men, women, the politics of baking

Sabine Dippel sabine at hlrz28.zam.kfa-juelich.de
Wed Dec 18 06:03:10 EST 1996


In article <Pine.A41.3.95b.961217191733.17848G-100000 at dante31.u.washington.edu>, 
Sarah Boomer <sarai at u.washington.edu> writes:
|> I just wanted to say that I have really been enjoying the discussion on
|> the Oprah thread.  I identified so much with the whole baking for lab
|> meeting thing.  I work in a lab with 60% women and, for the most part, the
|> women all put more effort into the "little things:"  baking goodies for
|> lab meeting, unpacking boxes that are shipped (a constant battle of
|> responsibility in our lab), cleaning up those little spills or messes that
|> "somebody" leaves.  I am open to flames on this one but I just feel like
|> women, overall, are socialized to feel bad if they don't be polite by
|> doing these little chores, being cheerful, fulfilling what just feel like
|> obligations.  I work with many guys who you'd swear are blind to messes,
|> who openly do only their experiments and little else in the way of
|> helping the lab structure.
|> 
|> I would love to be able to say, especially after reading Beth's moving
|> post, that I gave it all up for family.  But I am one of those women who
|> don't want a family and don't have a selfless excuse for giving it up!
|> The closest thing I can say is that I gave up baking last year - at least
|> for lab and department functions.  And I LOVE to cook.  I have this huge
|> reputation as the one who brings the best stuff.  But last year, I just
|> said to hell with it.  Why should I SLAVE over the stove on average three
|> hours before lab meeting when the guys (on average) whiz by the Safeway
|> and pick up 5 bucks in cheap donuts.  So I started whizzing by the Safeway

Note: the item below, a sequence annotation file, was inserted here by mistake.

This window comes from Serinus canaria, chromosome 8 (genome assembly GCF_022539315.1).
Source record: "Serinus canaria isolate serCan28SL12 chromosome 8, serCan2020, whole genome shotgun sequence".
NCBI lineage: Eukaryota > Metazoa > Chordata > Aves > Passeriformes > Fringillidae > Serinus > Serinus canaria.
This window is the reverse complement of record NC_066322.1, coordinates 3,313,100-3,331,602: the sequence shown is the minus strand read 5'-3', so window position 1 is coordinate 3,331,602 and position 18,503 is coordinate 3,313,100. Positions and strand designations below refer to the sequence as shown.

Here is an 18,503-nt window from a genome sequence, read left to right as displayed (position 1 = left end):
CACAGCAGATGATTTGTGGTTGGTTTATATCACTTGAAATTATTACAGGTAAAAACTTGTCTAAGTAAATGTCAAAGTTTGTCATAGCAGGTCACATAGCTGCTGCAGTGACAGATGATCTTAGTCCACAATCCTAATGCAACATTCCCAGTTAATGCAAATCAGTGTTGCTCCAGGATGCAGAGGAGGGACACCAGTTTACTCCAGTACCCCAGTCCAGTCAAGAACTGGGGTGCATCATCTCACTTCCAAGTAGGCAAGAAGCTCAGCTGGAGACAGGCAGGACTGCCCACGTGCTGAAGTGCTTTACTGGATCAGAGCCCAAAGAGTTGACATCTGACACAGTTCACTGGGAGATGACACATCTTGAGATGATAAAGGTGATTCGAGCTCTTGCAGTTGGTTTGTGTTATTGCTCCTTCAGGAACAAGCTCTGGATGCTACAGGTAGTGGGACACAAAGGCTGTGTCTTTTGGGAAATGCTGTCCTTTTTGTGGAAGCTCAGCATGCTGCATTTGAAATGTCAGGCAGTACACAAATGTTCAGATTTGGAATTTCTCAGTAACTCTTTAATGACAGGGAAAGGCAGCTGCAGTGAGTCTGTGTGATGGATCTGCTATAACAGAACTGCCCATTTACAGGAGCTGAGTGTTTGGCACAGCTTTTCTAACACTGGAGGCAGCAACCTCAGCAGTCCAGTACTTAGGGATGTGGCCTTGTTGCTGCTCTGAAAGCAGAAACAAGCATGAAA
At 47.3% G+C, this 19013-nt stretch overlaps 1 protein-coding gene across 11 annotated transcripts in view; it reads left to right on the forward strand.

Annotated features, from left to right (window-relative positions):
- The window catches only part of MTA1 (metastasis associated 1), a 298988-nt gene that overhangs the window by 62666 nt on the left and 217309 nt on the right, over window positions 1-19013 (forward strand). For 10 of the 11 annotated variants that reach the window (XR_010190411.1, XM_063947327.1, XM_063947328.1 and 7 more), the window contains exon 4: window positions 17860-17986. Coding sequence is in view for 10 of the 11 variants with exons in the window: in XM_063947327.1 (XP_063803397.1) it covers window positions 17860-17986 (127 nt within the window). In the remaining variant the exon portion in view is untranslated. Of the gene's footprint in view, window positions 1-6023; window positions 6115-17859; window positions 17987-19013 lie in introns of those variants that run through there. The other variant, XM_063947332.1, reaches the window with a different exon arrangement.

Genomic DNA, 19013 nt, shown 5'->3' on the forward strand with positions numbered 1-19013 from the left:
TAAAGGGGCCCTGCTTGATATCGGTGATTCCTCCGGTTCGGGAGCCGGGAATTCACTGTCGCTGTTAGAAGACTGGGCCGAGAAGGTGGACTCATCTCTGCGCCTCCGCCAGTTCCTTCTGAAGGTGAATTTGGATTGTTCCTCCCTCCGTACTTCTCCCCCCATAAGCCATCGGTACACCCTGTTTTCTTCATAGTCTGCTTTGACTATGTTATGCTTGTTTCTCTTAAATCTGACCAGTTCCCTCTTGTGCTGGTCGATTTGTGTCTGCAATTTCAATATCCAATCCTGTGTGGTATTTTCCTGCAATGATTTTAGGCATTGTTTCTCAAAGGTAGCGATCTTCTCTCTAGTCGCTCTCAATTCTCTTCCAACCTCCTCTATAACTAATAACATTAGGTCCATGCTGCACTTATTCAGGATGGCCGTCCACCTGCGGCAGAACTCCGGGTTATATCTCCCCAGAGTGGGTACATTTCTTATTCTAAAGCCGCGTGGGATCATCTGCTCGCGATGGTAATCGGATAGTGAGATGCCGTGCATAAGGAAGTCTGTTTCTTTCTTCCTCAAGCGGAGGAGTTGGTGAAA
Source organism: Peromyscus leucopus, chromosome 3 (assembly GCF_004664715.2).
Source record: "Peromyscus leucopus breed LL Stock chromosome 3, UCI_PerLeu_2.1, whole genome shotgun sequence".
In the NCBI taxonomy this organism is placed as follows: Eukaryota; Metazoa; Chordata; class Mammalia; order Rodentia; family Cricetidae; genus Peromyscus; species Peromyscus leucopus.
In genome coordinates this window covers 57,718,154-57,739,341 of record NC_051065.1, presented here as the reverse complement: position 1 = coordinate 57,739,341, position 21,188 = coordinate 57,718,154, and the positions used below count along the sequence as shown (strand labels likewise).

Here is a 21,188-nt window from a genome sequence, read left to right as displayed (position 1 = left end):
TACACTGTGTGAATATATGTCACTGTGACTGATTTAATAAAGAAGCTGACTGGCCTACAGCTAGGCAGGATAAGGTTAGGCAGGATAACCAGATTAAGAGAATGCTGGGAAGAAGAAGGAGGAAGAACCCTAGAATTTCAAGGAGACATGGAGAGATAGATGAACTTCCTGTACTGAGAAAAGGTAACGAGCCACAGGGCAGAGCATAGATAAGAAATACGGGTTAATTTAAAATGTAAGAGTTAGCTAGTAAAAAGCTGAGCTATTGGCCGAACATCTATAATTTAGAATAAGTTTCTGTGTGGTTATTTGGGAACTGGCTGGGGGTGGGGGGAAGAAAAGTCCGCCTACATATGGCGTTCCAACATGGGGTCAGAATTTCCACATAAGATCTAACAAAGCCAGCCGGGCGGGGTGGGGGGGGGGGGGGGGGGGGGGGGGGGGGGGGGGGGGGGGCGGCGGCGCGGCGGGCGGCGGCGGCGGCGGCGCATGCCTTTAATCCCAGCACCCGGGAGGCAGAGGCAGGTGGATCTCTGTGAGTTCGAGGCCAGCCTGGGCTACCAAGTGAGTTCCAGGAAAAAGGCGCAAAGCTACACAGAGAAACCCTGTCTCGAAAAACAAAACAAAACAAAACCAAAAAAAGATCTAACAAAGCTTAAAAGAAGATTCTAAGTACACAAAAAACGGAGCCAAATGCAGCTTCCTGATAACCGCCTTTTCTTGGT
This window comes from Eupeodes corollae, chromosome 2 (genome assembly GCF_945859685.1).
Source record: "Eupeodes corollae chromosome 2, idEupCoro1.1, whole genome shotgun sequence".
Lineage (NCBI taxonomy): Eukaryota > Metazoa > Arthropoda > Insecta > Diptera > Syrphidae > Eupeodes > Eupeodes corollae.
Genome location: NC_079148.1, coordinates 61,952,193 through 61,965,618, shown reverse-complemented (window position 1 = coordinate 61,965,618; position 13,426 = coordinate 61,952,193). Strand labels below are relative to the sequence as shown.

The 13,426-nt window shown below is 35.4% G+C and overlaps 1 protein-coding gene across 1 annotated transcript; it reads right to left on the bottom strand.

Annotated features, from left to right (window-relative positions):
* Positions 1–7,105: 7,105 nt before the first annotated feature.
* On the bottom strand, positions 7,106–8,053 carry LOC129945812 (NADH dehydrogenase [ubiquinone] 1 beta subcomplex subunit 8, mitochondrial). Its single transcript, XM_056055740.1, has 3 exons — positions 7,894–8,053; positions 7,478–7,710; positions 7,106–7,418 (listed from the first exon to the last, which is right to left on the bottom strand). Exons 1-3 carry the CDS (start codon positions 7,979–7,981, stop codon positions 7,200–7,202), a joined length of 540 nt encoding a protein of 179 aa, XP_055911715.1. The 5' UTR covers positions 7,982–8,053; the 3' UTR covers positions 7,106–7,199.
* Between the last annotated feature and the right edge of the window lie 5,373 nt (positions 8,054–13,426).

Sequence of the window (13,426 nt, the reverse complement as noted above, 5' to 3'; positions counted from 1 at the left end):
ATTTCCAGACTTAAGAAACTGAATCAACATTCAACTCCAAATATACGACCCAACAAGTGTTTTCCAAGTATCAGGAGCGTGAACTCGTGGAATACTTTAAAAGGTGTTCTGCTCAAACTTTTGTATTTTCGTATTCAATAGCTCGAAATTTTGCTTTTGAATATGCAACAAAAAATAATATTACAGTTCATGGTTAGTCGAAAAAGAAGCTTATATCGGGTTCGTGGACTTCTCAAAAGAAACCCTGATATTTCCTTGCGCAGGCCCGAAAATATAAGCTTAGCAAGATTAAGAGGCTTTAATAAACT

|> and buying cheap donuts.  I have been much happier now that I only cook
|> goodies for myself! 

First of all sorry for reposting this whole long thing, but I just didn't 
know where to cut. In my institute, there are (out of maybe 25 people) 
3 women -- the secretary, the system administrator, and I (a PhD student).
And the three of us keep baking for parties -- I don't know, one is so 
stupid to do this, even though I like cooking, and usually like an opportunity
to bake a cake for -- but then there are some men here who I know like 
cooking, do so once in a while, but would never dream of bringing something
homemade. 

It may seem crazy that I dwell so much on this cake/cookie example, but I 
find it so typical. I think I do this baking as well (okay, I know it is 
extremely stupid, and you can flame me for this) to say "hey, you see, even
though I'm a physicist I am also good at the things we expect women to be 
good at." (It costs me a lot to admit this thought, but it's there, somewhere.
Fits in with the clothes thread discussed here a while ago.)

I also have seen this "cleaning-up" example Sarah gives happen so often --
here, it isn't necessary, because we only work with computers -- but we have
this kitchen, which has evolved into a very filthy state. I think it reached
this state because none of the women uses it, and the men who use it would never
dream of cleaning up other people's mess. A nice example of this 
"putting effort into little things" happened to me when we had this "open
house" in the whole research center (35000 visitors -- a real big thing).  
So, this day was also the day when our old boss left and a new one came.
A post-doc in the lab had the idea of organizing a farewell-party for 
our old boss in the evening of that same day -- 
"just some beer and chips, nothing fancy, just spend some
time together chatting." But, since he would be away the whole week before 
it, and besides doesn't own a car, he asked me if I could buy the stuff.
(When he asked, I was the only person owning a car present.) He gave me 
money, and I bought beer, juice and chips. 
This at once made me "the person who organizes Dietrich's farewell-party" --
I kept telling people "no, I only bought this stuff for Henrik, he's the 
organizer, if you need one, and my responsibility ended when I stored this
stuff in my office." This statement stopped nobody from getting on my nerves
with questions like "shouldn't we also get some champagne? how about some other
food?" up to (on the day in question) "when should we start? shouldn't we have
bought some paper cups as well?" -- which finally made me yell at someone posing
a tiny little question because I was perfectly unnerved (since then, the guy I 
yelled at seems a little afraid of me -- seems to be really easy to make people
fear you). 
Would they have done the same to a man? Or would they have accepted the 
statement "I only bought the stuff, that's all" from a man more than from me?
As I said, they only started to listen when I yelled at them -- which only worked